I have never met Dan Neil, the Wall Street Journal’s automotive columnist, and the only man in history to win a Pulitzer Prize for automotive writing, but I already know there are several things we wouldn’t necessarily agree on. His apparent obsession with his clothing would be pretty high on this list, but nevertheless I still respect the man. For the new year, he’s published a piece in the WSJ explaining what he believes he got wrong last year. It takes guts to admit you’re wrong and even more guts to tell that to millions of readers. Most notable this year was his flattery of the Fisker Karma, an extended-range EV about which Neil says “I tied myself in knots trying to praise the Karma.” He says that the ugly political mud being slung at electric cars, and at companies that had taken DOE loans to get off the ground, had motivated him to root for the underdog that is the Karma.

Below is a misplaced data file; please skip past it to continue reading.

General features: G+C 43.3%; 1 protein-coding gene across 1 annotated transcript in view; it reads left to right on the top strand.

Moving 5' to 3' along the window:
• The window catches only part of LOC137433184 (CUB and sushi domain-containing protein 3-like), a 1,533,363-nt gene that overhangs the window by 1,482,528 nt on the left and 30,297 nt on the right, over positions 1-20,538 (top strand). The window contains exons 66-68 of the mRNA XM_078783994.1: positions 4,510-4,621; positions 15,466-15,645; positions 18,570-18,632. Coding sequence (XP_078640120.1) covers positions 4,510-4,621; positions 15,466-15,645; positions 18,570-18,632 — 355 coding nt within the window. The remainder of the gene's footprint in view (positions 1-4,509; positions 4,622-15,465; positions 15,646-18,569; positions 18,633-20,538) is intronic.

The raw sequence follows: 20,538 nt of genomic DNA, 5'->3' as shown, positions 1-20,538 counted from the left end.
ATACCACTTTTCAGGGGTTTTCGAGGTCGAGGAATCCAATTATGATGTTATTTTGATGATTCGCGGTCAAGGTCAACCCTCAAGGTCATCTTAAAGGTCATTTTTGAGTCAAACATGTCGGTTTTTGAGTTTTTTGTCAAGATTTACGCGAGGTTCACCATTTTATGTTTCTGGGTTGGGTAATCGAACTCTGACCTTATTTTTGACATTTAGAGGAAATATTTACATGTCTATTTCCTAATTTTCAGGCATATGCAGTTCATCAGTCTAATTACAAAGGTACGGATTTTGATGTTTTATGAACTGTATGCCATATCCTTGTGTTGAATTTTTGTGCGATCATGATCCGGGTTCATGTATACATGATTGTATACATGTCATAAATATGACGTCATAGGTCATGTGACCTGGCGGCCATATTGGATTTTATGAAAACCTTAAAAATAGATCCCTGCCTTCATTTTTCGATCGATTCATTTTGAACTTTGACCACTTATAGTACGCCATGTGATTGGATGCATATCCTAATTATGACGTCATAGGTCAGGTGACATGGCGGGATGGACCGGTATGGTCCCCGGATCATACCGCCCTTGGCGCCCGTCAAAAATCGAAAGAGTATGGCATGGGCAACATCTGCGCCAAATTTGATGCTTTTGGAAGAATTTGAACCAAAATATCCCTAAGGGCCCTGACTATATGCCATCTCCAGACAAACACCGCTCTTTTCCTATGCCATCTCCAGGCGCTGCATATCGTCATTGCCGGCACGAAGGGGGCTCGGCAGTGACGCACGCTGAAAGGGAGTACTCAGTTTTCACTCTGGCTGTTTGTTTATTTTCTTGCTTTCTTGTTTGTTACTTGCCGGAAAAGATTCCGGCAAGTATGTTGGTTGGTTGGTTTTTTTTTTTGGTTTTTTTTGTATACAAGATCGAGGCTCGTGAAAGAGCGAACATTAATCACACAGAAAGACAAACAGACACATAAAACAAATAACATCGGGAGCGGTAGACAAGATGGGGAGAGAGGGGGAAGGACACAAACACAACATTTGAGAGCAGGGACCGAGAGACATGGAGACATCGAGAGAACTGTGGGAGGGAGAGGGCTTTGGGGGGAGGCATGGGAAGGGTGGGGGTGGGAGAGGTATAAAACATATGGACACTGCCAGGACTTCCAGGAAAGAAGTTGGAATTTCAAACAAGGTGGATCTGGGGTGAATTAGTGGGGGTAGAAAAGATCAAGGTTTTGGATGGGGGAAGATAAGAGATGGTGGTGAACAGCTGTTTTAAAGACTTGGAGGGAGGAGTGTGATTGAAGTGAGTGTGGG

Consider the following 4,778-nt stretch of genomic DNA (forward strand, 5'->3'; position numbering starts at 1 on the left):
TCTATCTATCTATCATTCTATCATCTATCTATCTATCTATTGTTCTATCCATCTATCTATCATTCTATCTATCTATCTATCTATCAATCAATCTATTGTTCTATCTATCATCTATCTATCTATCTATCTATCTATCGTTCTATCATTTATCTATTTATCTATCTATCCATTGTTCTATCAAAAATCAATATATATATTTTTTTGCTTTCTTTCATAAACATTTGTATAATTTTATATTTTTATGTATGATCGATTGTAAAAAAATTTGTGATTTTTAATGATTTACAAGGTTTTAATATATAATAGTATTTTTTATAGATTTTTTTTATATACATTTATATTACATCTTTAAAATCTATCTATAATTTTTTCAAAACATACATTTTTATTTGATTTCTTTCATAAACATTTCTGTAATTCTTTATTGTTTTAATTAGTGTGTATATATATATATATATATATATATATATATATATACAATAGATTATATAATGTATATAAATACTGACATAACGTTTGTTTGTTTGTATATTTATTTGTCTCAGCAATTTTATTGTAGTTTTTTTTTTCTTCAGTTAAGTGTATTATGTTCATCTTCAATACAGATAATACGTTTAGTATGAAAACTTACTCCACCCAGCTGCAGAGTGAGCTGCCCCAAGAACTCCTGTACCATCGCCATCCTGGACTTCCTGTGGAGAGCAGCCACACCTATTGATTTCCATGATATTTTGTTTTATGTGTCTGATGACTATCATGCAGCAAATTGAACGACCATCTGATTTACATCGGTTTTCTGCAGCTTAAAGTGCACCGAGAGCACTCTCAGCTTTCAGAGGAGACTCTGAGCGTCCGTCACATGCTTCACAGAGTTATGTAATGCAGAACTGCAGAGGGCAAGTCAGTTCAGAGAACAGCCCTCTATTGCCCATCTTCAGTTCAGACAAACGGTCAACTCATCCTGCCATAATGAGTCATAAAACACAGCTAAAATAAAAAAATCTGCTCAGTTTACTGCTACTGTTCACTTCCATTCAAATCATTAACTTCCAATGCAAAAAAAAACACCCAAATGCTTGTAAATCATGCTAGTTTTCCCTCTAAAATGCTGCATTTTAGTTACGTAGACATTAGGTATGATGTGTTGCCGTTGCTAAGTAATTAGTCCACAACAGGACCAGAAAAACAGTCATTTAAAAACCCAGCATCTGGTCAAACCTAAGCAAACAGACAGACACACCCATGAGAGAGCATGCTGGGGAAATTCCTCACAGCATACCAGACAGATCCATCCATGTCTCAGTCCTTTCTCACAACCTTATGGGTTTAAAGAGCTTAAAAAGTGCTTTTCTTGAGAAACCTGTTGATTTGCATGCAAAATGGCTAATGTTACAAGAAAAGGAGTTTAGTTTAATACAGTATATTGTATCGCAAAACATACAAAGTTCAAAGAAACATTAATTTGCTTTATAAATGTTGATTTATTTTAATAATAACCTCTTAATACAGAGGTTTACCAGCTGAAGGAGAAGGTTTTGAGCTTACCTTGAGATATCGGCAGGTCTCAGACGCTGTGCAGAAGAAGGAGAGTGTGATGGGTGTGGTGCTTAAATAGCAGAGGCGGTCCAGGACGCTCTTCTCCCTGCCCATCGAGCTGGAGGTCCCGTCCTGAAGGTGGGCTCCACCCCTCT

As he put it, he was “too easy” on the Fisker Karma, and he now sees that it is “too heavy, too overpromised in terms of performance and efficiency, and it is just too durably weird-looking to love.” I personally like the way it looks, but I see his point. Quite a lot of conversations about electric cars have been far from objective, and much of the time, when there are disagreements about these vehicles, it is politics and not cars that are being argued. An inability to tell genuine interest from political talk has also created a big problem for Nissan when it comes to trying to forecast sales of their electric Leaf, and reviews praising electric cars for no reason other than the fact that they are electric are only going to add to this problem. But Dan Neil has admitted he was wrong, going on to say that he was also too easy on the Dodge Dart. With the Dart, he says that his criticism of its underpowered engine fell much too short of expressing just how aggravatingly slow the car really is. There were some other small technical errors admitted to as well, but the point is that if you were thinking of buying a Karma based on Neil’s word, now might be the time to reconsider.